Witeck argues that the Florida juice boycott was helped by Bryant’s unapologetically insulting campaign, which claimed that gay men were predators who recruited children and drew a visceral reaction. But its success was also spurred by the fact that a boycott aimed at a specific brand was unheard of. "It was unprecedented," Witeck said.
In the 40-plus years since Bryant warbled her last "Come to the Florida sunshine tree," the LGBT community’s surging political clout have prompted pro- as well as anti-gay boycotts. Those brought by LGBT groups include ones against Cracker Barrel, ExxonMobil and the Salvation Army, while Proctor & Gamble, Kraft Foods and Ford are counted on the anti-gay side.
Last year alone, right-wing organizations launched campaigns against JC Penney, the Girl Scouts, Starbucks, Toys ’R’ Us, Marvel and DC Comics, Kraft Foods (again!), General Mills and Google (good luck with that one). LGBT and AIDS activists, who until recently dominated the boycott field, assembled just a handful last year: the Russian airline Aeroflot, Hershey’s, Chick-fil-A and Karger’s move against Amway.
The Power of the Pink Dollar
Karger, a retired GOP political consultant from Los Angeles, is a big proponent of putting your money where your mouth is -- or, in this case, closing your wallet and opening your mouth. "I have discovered the success of boycotts," he said.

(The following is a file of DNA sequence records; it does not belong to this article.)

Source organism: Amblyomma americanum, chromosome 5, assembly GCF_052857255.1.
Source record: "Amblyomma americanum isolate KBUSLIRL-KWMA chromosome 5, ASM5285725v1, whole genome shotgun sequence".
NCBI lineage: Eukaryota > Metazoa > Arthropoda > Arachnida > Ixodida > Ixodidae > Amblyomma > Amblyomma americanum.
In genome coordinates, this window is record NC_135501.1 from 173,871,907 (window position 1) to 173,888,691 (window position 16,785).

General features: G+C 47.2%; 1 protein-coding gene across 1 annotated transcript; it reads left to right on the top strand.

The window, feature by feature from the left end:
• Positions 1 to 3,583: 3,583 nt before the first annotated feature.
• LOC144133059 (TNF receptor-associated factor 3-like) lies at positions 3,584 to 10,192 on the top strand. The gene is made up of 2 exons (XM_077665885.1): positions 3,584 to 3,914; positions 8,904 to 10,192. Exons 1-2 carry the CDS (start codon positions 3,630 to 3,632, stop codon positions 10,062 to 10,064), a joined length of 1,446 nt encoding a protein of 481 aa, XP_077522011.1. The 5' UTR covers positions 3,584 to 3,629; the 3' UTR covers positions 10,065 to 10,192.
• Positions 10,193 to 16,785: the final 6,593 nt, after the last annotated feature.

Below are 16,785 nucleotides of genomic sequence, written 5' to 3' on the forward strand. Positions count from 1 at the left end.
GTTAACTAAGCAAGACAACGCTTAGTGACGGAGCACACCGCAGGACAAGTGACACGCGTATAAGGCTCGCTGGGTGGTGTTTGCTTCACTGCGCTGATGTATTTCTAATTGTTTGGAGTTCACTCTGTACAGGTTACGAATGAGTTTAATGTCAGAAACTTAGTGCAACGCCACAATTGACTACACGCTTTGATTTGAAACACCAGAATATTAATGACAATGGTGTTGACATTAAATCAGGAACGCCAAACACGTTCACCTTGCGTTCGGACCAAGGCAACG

The man speaks from experience. In recent years, Karger has put together five. He said that two -- against Bolthouse Farms and Garff, a car dealership chain -- eventually settled in our favor.
Witeck noted that Karger is one of the few activists who have come up with specific actions that companies can take to end a boycott. For example, he’s willing to call off the hounds if a company contributes an equal amount to whatever it spent against LGBT interests and agrees to no longer do what got it into trouble.
Many LGBT advocates are not enthusiastic about boycotts. Michael Cole-Schwartz, a spokesperson for the Human Rights Campaign, told EDGE that HRC generally doesn’t endorse them. "It’s difficult to achieve success on a large scale," he said.
Recent surveys of responses to both pro- and anti-gay boycotts would seem to support that position. Last August, a Rasmussen Reports poll found that only 13 percent of likely U.S. voters planned to boycott Chick-fil-A, while 77 percent said they would not avoid the processed chicken chain. On the other hand, Out & Equal Workplace Advocates released a survey conducted by Harris Interactive in October that found just 11 percent of U.S. adults would boycott a company that advocated or donated for marriage equality.